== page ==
Zimbabwe's annual inflation rate fell to 2.5 percent in May from 2.7 percent a month earlier, the Zimbabwe National Statistics Agency (Zimstats) announced yesterday.
The country's annual inflation was unchanged at 2.7 percent since March due to price stability and the availability of basic commodities.
Zimstats director Moffat Nyoni said the month-on- month inflation rate in May 2011 was 0.1 percent, remaining unchanged on the April rate.
This means that the average rate of change in prices between April and May was 0.1 per cent.
The month-on-month food and non-alcoholic beverages inflation stood at -0.07 percent shedding off 0.59 percentage points from 0.52 recorded in April.
Year-on-year food and non-alcoholic beverages inflation prone to transitory shocks stood at 2.29 percent while non-food inflation stood at 2.60 percent.
Zimbabwe's inflation has been on a downward trend after going up in the first month of the year, peaking at 3.5 percent.
Annual inflation ended at 3.2 percent last year but increased to 3.5 percent in January before decelerating to 3 percent and 2.7 percent in February and March 2011, respectively.
An IMF report released in Washington earlier this week, however, stated that Zimbabwe may miss its 4.5 percent inflation target this year because of high fuel costs and rising wages.
"Twelve-month inflation is forecast to reach about 7 percent by December 2011 on account of higher food and fuel prices as well as wage-driven increases in prices for non-tradeables, for example rents and services," the IMF stated in the e-mailed report.
Zimbabwe broke free from record hyperinflation when it abandoned its worthless Zimbabwe dollar at the formation of the coalition government in February 2009.
The country's inflation fell into one extreme from another when the local currency was abandoned.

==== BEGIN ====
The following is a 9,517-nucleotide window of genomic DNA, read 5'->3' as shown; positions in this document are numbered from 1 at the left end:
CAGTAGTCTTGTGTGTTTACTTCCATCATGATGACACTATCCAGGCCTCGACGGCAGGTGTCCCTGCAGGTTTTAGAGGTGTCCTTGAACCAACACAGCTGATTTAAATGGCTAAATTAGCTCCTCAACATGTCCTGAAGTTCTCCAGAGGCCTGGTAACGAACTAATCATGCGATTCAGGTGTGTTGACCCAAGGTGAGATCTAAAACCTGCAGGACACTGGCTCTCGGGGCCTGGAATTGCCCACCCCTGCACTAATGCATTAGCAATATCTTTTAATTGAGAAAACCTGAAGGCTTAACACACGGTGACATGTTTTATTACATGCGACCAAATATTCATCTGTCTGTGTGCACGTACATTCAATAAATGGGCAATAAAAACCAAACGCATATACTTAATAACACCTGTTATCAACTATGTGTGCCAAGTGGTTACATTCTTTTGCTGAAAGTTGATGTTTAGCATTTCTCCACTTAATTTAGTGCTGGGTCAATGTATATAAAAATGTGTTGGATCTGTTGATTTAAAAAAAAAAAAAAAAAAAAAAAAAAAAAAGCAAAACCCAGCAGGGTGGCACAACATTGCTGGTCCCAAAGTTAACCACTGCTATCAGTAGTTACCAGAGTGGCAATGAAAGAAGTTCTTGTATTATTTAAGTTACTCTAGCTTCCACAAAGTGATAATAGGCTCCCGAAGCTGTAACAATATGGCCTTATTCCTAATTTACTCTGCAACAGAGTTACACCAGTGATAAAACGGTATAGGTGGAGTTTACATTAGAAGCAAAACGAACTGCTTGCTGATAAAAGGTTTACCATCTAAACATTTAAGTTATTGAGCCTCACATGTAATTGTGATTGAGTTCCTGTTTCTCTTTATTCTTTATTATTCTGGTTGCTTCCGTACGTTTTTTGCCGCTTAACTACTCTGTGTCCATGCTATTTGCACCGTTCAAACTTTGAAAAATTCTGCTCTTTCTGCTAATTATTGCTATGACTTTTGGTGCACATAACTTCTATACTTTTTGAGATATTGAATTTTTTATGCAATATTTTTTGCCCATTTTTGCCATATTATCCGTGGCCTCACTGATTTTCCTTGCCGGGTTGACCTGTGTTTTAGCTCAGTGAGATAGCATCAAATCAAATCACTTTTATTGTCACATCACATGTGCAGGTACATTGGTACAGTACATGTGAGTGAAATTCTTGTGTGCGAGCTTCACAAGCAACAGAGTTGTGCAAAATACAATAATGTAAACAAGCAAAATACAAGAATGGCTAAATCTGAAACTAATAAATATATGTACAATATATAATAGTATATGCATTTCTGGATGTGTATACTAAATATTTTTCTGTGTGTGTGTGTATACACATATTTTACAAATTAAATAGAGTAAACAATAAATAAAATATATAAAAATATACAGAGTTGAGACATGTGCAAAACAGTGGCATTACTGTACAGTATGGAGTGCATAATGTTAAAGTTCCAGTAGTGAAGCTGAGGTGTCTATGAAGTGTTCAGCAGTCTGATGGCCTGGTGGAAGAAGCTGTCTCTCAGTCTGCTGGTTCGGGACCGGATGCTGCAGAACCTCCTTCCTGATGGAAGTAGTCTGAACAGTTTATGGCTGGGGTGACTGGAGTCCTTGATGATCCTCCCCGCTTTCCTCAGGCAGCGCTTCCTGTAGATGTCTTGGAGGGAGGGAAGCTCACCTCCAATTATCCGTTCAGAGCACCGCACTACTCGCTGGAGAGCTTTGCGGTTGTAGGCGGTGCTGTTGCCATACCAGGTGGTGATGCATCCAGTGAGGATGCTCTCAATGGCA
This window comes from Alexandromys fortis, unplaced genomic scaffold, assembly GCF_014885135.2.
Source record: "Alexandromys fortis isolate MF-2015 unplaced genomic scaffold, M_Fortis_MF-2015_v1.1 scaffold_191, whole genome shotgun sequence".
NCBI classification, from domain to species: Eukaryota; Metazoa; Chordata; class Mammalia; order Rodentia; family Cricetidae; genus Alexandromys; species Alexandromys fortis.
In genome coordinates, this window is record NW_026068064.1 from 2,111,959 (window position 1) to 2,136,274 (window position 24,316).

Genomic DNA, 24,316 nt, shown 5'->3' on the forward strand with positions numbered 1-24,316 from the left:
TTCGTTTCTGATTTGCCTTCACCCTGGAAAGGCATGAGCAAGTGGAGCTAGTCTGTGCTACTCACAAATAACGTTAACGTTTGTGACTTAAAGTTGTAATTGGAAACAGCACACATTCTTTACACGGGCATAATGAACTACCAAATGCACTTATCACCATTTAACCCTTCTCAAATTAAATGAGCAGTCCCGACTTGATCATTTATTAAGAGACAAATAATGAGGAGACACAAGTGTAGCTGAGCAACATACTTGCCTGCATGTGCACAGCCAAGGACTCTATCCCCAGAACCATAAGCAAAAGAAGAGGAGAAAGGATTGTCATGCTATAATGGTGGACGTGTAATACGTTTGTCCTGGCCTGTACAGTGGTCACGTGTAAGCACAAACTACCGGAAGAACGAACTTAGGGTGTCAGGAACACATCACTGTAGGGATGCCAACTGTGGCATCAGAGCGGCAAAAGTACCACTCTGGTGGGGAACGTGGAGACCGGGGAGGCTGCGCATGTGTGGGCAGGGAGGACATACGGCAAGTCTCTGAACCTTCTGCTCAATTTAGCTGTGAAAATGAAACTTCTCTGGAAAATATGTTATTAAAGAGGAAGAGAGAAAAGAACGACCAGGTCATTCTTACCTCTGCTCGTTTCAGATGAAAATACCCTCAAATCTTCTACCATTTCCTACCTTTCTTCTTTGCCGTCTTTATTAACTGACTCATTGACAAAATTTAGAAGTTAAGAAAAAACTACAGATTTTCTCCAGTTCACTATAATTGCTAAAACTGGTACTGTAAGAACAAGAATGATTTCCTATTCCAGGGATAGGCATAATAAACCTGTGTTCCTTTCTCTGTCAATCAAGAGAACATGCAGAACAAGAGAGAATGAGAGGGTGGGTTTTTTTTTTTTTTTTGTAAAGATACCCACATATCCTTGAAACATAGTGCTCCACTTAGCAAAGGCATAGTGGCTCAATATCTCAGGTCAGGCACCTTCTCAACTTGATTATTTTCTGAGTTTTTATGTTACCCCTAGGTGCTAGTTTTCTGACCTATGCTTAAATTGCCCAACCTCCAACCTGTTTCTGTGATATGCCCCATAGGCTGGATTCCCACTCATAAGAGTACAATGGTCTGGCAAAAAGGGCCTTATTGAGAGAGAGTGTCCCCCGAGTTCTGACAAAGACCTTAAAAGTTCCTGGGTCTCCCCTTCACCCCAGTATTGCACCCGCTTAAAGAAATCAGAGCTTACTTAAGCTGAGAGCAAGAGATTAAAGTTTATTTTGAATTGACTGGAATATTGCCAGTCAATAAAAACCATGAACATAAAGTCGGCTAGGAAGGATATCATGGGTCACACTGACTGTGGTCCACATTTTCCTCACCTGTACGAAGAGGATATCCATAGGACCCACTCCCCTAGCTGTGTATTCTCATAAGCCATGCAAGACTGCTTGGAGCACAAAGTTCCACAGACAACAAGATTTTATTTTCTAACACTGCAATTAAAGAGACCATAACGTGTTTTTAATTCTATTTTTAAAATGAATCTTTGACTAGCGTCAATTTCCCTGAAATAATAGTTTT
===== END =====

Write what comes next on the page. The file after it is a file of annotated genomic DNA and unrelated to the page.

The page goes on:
It had continuously spiralled out of control, reaching hyper-inflationary levels of 231 million percent recorded by the CSO in July 2008 although independent estimates indicate that it had reached sextillion (a number followed by 21 zeros) per cent by the end of 2008, which caused prices to more-than-double every day.
This marked the death of the Zimbabwe dollar, which subsequently went out of circulation, resulting in the market pricing of goods and services in foreign currencies, and inflation fell into negatives.
Prices have since stabilised and the country has been recording a stable inflation.
Currently, the country has the lowest single digit inflation in the region compared to 22 digit inflation levels thanks to the adoption of foreign multi currencies, chief of which are US dollar and South African rand.
Zimbabwe also expects to grow its economy by 9.3 per cent this year but the IMF believes the country will only achieve 5.5 percent as a result of indigenization policies in which foreign-owned companies must surrender the majority of their equity to local Zimbabweans.
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